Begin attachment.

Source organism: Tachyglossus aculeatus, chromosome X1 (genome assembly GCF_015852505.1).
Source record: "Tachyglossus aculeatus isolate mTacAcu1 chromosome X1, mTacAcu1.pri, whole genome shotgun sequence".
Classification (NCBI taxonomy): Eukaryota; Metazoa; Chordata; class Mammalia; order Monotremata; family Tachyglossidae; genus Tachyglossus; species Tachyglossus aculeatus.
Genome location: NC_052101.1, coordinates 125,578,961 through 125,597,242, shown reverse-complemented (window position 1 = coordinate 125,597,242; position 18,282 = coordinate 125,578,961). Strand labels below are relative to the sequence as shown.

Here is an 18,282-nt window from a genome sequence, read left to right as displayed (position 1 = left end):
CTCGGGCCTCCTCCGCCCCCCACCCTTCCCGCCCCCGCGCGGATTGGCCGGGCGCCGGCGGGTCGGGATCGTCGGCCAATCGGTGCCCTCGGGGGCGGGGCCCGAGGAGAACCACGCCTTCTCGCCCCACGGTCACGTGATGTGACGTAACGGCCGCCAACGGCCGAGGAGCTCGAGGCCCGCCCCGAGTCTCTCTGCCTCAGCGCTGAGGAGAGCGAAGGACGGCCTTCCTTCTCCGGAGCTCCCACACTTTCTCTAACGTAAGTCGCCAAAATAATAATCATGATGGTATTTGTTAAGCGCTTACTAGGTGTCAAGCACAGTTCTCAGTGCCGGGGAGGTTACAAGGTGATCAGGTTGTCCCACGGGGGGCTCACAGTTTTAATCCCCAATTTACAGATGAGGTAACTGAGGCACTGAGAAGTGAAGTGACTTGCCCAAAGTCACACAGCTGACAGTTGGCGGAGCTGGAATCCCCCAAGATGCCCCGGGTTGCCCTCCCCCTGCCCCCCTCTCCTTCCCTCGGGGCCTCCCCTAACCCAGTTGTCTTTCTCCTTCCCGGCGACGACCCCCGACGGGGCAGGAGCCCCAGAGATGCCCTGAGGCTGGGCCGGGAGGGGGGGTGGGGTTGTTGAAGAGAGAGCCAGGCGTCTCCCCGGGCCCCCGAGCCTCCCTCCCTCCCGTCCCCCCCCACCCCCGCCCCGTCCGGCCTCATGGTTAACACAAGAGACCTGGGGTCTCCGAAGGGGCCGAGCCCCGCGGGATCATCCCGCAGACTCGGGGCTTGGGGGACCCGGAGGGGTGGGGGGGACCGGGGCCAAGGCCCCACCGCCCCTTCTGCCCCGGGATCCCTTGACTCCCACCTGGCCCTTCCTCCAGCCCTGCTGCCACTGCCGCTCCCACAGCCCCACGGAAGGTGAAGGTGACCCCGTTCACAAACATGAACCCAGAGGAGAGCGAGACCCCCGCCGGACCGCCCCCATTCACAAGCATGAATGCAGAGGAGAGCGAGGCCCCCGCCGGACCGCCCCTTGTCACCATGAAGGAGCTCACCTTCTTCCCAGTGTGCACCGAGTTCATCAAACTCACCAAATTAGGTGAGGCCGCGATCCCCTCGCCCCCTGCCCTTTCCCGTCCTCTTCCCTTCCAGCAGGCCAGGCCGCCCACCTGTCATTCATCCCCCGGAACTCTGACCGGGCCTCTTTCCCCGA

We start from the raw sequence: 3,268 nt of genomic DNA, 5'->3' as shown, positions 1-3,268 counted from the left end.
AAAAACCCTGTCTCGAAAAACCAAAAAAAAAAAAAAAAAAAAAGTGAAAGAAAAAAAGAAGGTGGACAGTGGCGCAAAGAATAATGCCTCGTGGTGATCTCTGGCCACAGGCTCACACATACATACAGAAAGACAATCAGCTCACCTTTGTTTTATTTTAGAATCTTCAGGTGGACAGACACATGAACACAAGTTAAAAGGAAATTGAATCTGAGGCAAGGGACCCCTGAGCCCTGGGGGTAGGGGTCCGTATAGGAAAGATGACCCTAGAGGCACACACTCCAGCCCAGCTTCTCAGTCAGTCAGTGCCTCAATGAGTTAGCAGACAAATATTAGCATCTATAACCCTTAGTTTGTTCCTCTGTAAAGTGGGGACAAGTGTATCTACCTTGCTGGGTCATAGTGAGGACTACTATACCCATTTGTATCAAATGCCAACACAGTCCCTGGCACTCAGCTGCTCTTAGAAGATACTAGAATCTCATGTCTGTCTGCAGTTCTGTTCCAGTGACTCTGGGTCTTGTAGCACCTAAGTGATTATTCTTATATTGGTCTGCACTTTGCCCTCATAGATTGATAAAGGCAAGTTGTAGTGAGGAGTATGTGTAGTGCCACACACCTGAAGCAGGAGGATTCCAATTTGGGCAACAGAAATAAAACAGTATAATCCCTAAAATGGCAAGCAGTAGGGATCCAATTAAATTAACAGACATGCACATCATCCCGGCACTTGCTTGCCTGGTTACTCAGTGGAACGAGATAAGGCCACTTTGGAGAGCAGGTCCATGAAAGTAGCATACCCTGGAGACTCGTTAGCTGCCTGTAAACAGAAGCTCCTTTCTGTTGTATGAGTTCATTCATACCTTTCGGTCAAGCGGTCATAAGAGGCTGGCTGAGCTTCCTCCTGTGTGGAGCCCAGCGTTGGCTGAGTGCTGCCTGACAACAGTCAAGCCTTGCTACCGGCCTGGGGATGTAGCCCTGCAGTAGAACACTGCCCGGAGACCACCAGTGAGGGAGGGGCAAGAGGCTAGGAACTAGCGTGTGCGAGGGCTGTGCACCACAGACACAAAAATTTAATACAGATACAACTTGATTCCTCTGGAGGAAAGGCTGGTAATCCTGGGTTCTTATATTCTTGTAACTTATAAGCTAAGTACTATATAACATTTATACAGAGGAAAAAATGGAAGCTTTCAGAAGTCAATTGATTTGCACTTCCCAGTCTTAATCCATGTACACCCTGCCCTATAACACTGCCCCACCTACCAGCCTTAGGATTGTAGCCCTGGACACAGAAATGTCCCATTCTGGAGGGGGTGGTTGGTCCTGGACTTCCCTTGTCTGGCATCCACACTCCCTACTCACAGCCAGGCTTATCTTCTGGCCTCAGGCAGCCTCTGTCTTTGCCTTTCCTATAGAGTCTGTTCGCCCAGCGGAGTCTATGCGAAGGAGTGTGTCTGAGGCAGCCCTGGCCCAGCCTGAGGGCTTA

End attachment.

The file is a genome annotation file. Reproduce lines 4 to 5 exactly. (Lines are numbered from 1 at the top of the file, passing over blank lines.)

Genome location: NC_052101.1, coordinates 125,578,961 through 125,597,242, shown reverse-complemented (window position 1 = coordinate 125,597,242; position 18,282 = coordinate 125,578,961). Strand labels below are relative to the sequence as shown.

Here is an 18,282-nt window from a genome sequence, read left to right as displayed (position 1 = left end):